September 30, 2018, posted in News
1. Goodbye to banking intermediaries
End-to-end digital processes are replacing middlemen.
The days of traditional wire transfers are numbered, as the speed of international business zooms past its toleration of “3-5 business days.” This sluggishness was due to money being transferred to intermediary banks on their way to their ultimate destination. But thanks to new breakthroughs in technologies, payments can now start taking direct flights. Blockchain is a great example. As it gains momentum as preferred method of wiring money, the need for intermediaries will diminish.
This trend of replacing time-consuming human oversight with smarter automation applies to other banking functions too. Big banks can no longer get by with just slapping digital portals and mobile apps on top of their people- and paper-based infrastructures — they’re going to need to reimagine and reinvent all their services, or else risk being outstripped by fintech companies. Aware of the risk of entering direct competition, we’ll likely see lots of examples of old and new joining forces.
2. The rise of machine-learning fraud prevention technology
The bots have our backs.
The one concern that was stopping the ease of swift, sleek digitally-enabled payments was the risk of fraud. But thanks to a slate of new AI-powered technologies that detect and flag fraud, payment services can achieve the openness and speed they need without compromising safety. Forter is one example of a company offering completely automated technology that protects online merchants from fraud, with algorithms that take manual review out of the picture.
3. Payment infrastructures get much-needed upgrades
Decades-old systems are being laid to rest.
The payment infrastructures in place today, most created decades ago, are capable of carrying relatively little information. More modern infrastructure will enable the protected transmission of much more data, and across better integrated systems to boot. Governments across the world are working to upgrade their payments infrastructure to support faster settlement of retail, wholesale, and financial market transactions. Some regional projects are underway, too, such as in Scandinavia. Earlier this year, a group of major Swedish, Danish, Norwegian and Finnish banks committed to exploring the possibility of a pan-Nordic payment infrastructure, with a vision of creating “the world’s first area for domestic and cross-border payments in multiple currencies (SEK, DKK, NOK and EUR).”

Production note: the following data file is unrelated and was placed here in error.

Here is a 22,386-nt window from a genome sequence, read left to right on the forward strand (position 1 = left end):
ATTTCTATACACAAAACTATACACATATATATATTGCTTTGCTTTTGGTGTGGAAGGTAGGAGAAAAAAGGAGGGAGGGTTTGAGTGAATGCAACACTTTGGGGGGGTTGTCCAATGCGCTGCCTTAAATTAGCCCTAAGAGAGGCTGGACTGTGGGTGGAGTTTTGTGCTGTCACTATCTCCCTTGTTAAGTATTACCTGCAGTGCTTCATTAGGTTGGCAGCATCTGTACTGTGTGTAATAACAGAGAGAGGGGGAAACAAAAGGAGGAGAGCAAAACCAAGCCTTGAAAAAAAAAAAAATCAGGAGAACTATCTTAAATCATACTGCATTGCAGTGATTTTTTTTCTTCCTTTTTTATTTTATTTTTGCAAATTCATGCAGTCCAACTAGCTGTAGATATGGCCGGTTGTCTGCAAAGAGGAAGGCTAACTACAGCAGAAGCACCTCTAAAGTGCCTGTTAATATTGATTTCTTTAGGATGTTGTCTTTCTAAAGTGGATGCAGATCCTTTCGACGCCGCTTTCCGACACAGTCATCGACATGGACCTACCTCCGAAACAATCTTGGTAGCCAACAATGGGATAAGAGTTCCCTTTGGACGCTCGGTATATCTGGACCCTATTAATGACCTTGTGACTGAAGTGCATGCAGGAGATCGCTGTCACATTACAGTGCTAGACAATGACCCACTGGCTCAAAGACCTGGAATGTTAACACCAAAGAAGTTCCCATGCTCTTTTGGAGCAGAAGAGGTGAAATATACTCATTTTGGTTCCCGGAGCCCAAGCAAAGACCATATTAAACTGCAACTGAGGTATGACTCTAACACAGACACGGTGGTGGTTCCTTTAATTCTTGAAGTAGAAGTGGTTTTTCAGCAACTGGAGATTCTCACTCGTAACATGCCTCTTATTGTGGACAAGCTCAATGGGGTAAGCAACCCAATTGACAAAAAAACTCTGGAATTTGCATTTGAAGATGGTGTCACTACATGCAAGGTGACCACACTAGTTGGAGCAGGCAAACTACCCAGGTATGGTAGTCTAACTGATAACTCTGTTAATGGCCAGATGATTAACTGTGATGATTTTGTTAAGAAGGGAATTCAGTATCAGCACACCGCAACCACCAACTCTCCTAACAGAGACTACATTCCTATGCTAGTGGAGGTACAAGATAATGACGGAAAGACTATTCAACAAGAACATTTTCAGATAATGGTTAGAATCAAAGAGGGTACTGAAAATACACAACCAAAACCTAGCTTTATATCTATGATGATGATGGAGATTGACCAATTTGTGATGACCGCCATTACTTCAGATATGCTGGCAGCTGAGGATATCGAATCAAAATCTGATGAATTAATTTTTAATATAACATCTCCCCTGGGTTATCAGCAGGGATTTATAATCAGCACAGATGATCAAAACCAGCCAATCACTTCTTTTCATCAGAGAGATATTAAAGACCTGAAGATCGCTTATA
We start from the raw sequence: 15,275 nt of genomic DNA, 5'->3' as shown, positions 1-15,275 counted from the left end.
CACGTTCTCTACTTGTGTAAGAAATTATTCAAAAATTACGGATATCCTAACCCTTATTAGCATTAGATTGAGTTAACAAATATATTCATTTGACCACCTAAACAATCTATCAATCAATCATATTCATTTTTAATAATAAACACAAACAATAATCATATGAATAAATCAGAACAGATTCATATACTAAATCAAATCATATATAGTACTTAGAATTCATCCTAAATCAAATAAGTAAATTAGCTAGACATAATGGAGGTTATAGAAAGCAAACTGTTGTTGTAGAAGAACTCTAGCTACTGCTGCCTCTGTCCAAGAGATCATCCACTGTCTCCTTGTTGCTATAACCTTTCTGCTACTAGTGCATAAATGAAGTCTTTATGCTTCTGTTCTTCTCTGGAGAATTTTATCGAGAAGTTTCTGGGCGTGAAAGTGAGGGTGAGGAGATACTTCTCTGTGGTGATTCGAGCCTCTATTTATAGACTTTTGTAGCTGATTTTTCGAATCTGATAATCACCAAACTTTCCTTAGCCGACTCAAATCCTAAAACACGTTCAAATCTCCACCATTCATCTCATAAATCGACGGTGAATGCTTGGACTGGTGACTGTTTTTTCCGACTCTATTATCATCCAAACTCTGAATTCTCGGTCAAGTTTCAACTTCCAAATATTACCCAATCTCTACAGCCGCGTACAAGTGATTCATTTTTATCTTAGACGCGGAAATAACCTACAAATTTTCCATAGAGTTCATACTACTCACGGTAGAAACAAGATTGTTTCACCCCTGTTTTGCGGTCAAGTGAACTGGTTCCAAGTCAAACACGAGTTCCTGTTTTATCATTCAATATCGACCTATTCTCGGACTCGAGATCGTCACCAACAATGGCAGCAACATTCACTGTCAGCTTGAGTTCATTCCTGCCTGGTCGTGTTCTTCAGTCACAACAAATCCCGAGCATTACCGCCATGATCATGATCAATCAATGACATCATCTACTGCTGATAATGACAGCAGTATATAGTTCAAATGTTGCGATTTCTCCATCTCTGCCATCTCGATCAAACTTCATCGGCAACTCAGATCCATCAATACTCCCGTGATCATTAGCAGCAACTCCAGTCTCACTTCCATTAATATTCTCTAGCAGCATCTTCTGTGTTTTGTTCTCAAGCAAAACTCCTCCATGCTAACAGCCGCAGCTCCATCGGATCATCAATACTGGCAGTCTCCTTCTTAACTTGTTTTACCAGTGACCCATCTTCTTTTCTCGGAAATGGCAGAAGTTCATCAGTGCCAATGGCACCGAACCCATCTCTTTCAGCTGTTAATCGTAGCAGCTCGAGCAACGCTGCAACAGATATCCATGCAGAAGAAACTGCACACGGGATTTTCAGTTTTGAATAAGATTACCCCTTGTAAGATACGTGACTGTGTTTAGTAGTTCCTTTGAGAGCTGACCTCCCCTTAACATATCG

4. Anyone can be a merchant
Your local lemonade stand now accepts credit cards.
We’re moving towards cashless societies, quickly. The implications of this means that even popcorn stands will need to offer their customers a method of payment that doesn’t involve nickels and dimes. Mobile point-of-sale (mPOS) devices are answering the call, making it possible for even the most modest merchants to offer their customers credit card payments. This adoption of this solution is forecasted to grow at break-neck speed. BI Intelligence predicts that by 2021 there will be 27.7 million mPOS devices in circulation in the U.S., up from just 3.2 million in 2014.
5. Mobile payments and wallets enter the mainstream
The latest leap towards the dematerialization of payments.
Though their dominance has long been predicted, mobile payments are finally gaining traction, thanks in large part to APIs and open banking (which have enabled mobile payment providers to offer value-added services). In the U.S., payments through apps like Apple Pay and Venmo are increasingly being accepted by retailers. China has leapfrogged most other nations in this arena, with WeChat, Alipay and other payments services facilitating an eye-watering $12.8 trillion dollars worth of mobile transactions in 2017 alone. Now that this pie is growing, everyone wants a slice, with both the technology giants like Google and mega retailers like Starbucks starting to offer their own branded wallets to customers.
Coins jangling in pockets will soon be the stuff of lore, a scarcely believable tale that the grandparents of the future will tell their grandchildren. But this evolution is all for the best: the more control we have over our money and how it moves the better. And in any case, it’s inevitable. The digital rocketship is leaving, and it’s taking payments with it.